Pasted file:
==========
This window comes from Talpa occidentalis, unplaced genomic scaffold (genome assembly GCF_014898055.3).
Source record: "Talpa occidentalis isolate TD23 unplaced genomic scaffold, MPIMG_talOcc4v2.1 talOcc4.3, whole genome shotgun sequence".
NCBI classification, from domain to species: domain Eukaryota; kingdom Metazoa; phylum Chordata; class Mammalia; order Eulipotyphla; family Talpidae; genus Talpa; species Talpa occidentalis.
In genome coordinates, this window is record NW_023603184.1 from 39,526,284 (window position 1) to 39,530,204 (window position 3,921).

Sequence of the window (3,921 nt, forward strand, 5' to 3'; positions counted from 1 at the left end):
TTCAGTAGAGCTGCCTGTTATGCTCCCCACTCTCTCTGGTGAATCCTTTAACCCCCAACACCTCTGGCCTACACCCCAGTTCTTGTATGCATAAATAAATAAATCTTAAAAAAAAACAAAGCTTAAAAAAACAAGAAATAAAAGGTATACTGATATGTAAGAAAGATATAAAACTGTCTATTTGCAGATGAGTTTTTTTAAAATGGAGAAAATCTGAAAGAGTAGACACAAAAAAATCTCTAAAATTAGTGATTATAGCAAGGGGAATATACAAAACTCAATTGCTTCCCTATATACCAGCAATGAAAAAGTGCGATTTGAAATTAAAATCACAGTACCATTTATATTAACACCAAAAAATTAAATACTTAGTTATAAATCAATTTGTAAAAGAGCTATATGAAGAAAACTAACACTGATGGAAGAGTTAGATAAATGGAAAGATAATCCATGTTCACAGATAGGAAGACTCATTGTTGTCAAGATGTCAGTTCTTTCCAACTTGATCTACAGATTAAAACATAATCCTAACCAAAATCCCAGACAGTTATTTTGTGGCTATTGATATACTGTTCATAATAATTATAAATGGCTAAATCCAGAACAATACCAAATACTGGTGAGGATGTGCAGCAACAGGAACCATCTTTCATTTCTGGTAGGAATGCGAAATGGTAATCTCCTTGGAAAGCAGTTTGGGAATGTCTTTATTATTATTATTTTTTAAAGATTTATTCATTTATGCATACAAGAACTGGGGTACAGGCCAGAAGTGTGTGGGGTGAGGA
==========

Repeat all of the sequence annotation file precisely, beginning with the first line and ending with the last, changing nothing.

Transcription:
This window comes from Talpa occidentalis, unplaced genomic scaffold (genome assembly GCF_014898055.3).
Source record: "Talpa occidentalis isolate TD23 unplaced genomic scaffold, MPIMG_talOcc4v2.1 talOcc4.3, whole genome shotgun sequence".
NCBI classification, from domain to species: domain Eukaryota; kingdom Metazoa; phylum Chordata; class Mammalia; order Eulipotyphla; family Talpidae; genus Talpa; species Talpa occidentalis.
In genome coordinates, this window is record NW_023603184.1 from 39,526,284 (window position 1) to 39,530,204 (window position 3,921).

Sequence of the window (3,921 nt, forward strand, 5' to 3'; positions counted from 1 at the left end):
TTCAGTAGAGCTGCCTGTTATGCTCCCCACTCTCTCTGGTGAATCCTTTAACCCCCAACACCTCTGGCCTACACCCCAGTTCTTGTATGCATAAATAAATAAATCTTAAAAAAAAACAAAGCTTAAAAAAACAAGAAATAAAAGGTATACTGATATGTAAGAAAGATATAAAACTGTCTATTTGCAGATGAGTTTTTTTAAAATGGAGAAAATCTGAAAGAGTAGACACAAAAAAATCTCTAAAATTAGTGATTATAGCAAGGGGAATATACAAAACTCAATTGCTTCCCTATATACCAGCAATGAAAAAGTGCGATTTGAAATTAAAATCACAGTACCATTTATATTAACACCAAAAAATTAAATACTTAGTTATAAATCAATTTGTAAAAGAGCTATATGAAGAAAACTAACACTGATGGAAGAGTTAGATAAATGGAAAGATAATCCATGTTCACAGATAGGAAGACTCATTGTTGTCAAGATGTCAGTTCTTTCCAACTTGATCTACAGATTAAAACATAATCCTAACCAAAATCCCAGACAGTTATTTTGTGGCTATTGATATACTGTTCATAATAATTATAAATGGCTAAATCCAGAACAATACCAAATACTGGTGAGGATGTGCAGCAACAGGAACCATCTTTCATTTCTGGTAGGAATGCGAAATGGTAATCTCCTTGGAAAGCAGTTTGGGAATGTCTTTATTATTATTATTTTTTAAAGATTTATTCATTTATGCATACAAGAACTGGGGTACAGGCCAGAAGTGTGTGGGGTGAGGA